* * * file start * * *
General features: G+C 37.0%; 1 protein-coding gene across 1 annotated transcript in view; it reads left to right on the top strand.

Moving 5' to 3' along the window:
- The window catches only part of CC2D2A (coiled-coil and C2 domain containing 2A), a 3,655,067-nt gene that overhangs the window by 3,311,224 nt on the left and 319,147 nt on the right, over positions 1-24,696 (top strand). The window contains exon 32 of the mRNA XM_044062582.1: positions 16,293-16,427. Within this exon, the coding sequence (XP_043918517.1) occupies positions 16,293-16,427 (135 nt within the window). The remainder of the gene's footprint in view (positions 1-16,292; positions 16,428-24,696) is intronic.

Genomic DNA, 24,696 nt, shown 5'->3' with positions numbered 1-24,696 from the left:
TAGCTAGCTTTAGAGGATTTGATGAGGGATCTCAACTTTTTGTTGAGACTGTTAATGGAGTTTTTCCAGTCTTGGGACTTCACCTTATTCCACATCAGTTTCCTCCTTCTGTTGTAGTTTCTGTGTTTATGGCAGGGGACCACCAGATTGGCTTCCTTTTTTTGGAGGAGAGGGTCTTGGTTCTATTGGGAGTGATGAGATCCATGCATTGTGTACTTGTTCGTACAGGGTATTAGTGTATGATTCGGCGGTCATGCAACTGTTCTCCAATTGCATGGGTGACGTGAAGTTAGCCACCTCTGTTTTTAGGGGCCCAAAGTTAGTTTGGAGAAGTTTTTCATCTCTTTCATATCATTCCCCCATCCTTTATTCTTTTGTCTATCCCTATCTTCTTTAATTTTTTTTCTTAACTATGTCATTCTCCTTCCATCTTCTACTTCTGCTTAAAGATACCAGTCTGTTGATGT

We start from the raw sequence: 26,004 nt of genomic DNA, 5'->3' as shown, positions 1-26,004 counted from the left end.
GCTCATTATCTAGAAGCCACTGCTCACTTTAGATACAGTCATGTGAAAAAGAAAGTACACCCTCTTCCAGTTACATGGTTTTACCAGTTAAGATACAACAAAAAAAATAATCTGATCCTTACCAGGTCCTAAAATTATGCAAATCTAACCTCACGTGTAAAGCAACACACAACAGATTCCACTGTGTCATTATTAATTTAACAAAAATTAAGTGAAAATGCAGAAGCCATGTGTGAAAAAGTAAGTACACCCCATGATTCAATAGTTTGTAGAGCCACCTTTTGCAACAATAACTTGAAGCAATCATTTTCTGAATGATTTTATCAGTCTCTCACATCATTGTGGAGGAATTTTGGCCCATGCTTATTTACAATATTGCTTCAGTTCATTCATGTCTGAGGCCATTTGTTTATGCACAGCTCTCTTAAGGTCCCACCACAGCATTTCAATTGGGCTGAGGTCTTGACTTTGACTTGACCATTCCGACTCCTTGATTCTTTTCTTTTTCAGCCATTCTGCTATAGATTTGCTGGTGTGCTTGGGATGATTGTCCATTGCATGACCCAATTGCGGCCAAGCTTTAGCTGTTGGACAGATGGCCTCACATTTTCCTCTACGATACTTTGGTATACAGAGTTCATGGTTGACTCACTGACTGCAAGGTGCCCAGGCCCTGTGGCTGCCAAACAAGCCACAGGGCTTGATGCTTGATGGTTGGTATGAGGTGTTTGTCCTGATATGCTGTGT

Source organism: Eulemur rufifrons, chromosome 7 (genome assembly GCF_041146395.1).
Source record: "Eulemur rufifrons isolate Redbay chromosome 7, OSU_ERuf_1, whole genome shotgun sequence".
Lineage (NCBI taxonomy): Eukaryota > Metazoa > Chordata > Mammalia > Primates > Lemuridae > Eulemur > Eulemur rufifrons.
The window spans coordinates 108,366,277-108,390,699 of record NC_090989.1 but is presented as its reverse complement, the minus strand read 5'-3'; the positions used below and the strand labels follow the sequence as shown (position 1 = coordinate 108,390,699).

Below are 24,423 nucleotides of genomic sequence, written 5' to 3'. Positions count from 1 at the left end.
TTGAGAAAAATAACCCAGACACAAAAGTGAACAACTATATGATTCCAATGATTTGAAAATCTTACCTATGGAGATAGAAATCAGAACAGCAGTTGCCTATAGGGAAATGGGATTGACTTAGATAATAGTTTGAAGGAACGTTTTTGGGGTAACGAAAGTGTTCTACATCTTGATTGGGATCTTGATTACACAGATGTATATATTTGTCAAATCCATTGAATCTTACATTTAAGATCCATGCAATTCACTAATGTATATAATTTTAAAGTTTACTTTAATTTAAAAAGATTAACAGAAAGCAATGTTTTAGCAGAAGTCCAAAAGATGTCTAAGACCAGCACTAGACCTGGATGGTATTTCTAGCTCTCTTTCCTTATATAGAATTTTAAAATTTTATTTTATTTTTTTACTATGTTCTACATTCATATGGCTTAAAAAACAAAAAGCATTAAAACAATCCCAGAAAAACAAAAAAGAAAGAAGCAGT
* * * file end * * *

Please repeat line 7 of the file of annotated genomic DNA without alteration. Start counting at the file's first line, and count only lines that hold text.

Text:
GCTCATTATCTAGAAGCCACTGCTCACTTTAGATACAGTCATGTGAAAAAGAAAGTACACCCTCTTCCAGTTACATGGTTTTACCAGTTAAGATACAACAAAAAAAATAATCTGATCCTTACCAGGTCCTAAAATTATGCAAATCTAACCTCACGTGTAAAGCAACACACAACAGATTCCACTGTGTCATTATTAATTTAACAAAAATTAAGTGAAAATGCAGAAGCCATGTGTGAAAAAGTAAGTACACCCCATGATTCAATAGTTTGTAGAGCCACCTTTTGCAACAATAACTTGAAGCAATCATTTTCTGAATGATTTTATCAGTCTCTCACATCATTGTGGAGGAATTTTGGCCCATGCTTATTTACAATATTGCTTCAGTTCATTCATGTCTGAGGCCATTTGTTTATGCACAGCTCTCTTAAGGTCCCACCACAGCATTTCAATTGGGCTGAGGTCTTGACTTTGACTTGACCATTCCGACTCCTTGATTCTTTTCTTTTTCAGCCATTCTGCTATAGATTTGCTGGTGTGCTTGGGATGATTGTCCATTGCATGACCCAATTGCGGCCAAGCTTTAGCTGTTGGACAGATGGCCTCACATTTTCCTCTACGATACTTTGGTATACAGAGTTCATGGTTGACTCACTGACTGCAAGGTGCCCAGGCCCTGTGGCTGCCAAACAAGCCACAGGGCTTGATGCTTGATGGTTGGTATGAGGTGTTTGTCCTGATATGCTGTGT